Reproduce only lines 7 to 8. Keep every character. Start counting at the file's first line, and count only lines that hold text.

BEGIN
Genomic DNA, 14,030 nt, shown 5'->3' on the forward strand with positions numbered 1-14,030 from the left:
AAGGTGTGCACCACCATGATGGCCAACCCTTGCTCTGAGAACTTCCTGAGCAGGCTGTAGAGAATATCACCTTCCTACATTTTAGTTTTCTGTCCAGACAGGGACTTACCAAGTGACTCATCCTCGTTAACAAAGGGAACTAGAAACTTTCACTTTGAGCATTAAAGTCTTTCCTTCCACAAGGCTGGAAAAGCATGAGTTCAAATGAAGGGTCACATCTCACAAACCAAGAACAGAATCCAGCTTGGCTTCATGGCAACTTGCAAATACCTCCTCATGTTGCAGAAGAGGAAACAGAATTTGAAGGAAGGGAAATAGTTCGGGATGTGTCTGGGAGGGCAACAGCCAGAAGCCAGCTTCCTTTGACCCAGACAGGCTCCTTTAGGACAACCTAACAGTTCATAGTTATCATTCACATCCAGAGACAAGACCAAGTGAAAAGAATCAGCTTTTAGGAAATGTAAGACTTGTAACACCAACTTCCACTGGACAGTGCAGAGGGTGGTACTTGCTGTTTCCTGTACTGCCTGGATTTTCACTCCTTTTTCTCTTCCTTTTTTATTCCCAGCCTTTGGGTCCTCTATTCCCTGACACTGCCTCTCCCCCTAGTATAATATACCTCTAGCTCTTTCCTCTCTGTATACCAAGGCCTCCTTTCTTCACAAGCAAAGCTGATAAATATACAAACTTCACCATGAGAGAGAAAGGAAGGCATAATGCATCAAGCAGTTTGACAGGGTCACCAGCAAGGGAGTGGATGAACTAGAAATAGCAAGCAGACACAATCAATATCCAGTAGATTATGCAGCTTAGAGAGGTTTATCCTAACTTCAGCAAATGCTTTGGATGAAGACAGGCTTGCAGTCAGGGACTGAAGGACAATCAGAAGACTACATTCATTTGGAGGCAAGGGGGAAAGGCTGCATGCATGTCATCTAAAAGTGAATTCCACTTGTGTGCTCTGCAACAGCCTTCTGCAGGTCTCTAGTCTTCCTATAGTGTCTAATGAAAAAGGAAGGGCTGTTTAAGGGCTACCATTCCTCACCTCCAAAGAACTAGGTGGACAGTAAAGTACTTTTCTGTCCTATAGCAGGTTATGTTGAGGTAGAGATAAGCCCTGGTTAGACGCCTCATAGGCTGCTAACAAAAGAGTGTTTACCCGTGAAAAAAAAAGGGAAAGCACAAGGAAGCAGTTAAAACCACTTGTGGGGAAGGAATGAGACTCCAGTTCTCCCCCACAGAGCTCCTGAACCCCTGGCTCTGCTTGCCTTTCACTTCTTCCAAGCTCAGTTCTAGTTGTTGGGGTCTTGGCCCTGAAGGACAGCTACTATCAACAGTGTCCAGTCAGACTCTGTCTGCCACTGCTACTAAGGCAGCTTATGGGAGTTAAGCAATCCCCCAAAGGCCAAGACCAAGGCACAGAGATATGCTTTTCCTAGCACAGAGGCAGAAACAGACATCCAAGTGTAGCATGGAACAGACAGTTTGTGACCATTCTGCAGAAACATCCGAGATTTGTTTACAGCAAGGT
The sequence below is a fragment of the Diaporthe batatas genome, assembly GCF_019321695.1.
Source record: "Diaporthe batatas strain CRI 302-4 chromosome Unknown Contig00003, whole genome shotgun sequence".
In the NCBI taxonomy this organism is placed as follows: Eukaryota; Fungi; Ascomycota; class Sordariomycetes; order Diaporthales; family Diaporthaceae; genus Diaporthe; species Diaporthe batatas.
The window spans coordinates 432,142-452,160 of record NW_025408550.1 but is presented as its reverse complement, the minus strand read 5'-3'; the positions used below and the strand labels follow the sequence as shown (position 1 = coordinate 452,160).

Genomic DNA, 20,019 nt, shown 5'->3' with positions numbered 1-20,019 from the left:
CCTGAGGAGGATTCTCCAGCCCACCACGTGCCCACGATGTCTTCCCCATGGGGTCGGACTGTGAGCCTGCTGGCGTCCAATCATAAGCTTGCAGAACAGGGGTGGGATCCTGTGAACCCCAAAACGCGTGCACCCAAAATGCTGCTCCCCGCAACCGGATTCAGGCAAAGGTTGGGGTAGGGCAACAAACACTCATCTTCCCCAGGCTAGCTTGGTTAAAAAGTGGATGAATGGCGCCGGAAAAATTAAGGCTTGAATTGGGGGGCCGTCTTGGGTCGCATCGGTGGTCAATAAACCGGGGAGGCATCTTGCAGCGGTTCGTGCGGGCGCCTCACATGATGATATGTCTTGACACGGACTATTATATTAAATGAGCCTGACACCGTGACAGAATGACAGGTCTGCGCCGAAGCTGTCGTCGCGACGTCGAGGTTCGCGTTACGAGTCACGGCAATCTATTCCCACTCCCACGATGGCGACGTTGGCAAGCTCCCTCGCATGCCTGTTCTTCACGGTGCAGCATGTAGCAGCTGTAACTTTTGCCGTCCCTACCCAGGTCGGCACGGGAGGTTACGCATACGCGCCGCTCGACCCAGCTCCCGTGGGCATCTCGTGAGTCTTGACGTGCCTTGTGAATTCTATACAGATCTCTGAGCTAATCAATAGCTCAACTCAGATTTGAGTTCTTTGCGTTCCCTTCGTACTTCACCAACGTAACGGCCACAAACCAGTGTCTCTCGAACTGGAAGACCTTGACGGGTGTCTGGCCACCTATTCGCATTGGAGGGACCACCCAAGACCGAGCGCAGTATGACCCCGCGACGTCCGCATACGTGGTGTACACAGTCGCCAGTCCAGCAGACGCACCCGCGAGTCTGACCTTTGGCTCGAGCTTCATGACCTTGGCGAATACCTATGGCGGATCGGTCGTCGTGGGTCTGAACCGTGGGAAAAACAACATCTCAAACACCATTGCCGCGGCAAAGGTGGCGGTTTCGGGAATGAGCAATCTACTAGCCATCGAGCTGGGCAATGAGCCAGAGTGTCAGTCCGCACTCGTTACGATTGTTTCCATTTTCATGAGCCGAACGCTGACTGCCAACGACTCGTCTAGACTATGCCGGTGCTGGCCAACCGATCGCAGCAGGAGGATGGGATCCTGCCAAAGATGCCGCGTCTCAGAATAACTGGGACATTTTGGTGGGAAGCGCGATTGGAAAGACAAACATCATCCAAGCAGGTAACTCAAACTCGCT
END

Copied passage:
Genomic DNA, 20,019 nt, shown 5'->3' with positions numbered 1-20,019 from the left:
CCTGAGGAGGATTCTCCAGCCCACCACGTGCCCACGATGTCTTCCCCATGGGGTCGGACTGTGAGCCTGCTGGCGTCCAATCATAAGCTTGCAGAACAGGGGTGGGATCCTGTGAACCCCAAAACGCGTGCACCCAAAATGCTGCTCCCCGCAACCGGATTCAGGCAAAGGTTGGGGTAGGGCAACAAACACTCATCTTCCCCAGGCTAGCTTGGTTAAAAAGTGGATGAATGGCGCCGGAAAAATTAAGGCTTGAATTGGGGGGCCGTCTTGGGTCGCATCGGTGGTCAATAAACCGGGGAGGCATCTTGCAGCGGTTCGTGCGGGCGCCTCACATGATGATATGTCTTGACACGGACTATTATATTAAATGAGCCTGACACCGTGACAGAATGACAGGTCTGCGCCGAAGCTGTCGTCGCGACGTCGAGGTTCGCGTTACGAGTCACGGCAATCTATTCCCACTCCCACGATGGCGACGTTGGCAAGCTCCCTCGCATGCCTGTTCTTCACGGTGCAGCATGTAGCAGCTGTAACTTTTGCCGTCCCTACCCAGGTCGGCACGGGAGGTTACGCATACGCGCCGCTCGACCCAGCTCCCGTGGGCATCTCGTGAGTCTTGACGTGCCTTGTGAATTCTATACAGATCTCTGAGCTAATCAATAGCTCAACTCAGATTTGAGTTCTTTGCGTTCCCTTCGTACTTCACCAACGTAACGGCCACAAACCAGTGTCTCTCGAACTGGAAGACCTTGACGGGTGTCTGGCCACCTATTCGCATTGGAGGGACCACCCAAGACCGAGCGCAGTATGACCCCGCGACGTCCGCATACGTGGTGTACACAGTCGCCAGTCCAGCAGACGCACCCGCGAGTCTGACCTTTGGCTCGAGCTTCATGACCTTGGCGAATACCTATGGCGGATCGGTCGTCGTGGGTCTGAACCGTGGGAAAAACAACATCTCAAACACCATTGCCGCGGCAAAGGTGGCGGTTTCGGGAATGAGCAATCTACTAGCCATCGAGCTGGGCAATGAGCCAGAGTGTCAGTCCGCACTCGTTACGATTGTTTCCATTTTCATGAGCCGAACGCTGACTGCCAACGACTCGTCTAGACTATGCCGGTGCTGGCCAACCGATCGCAGCAGGAGGATGGGATCCTGCCAAAGATGCCGCGTCTCAGAATAACTGGGACATTTTGGTGGGAAGCGCGATTGGAAAGACAAACATCATCCAAGCAGGTAACTCAAACTCGCT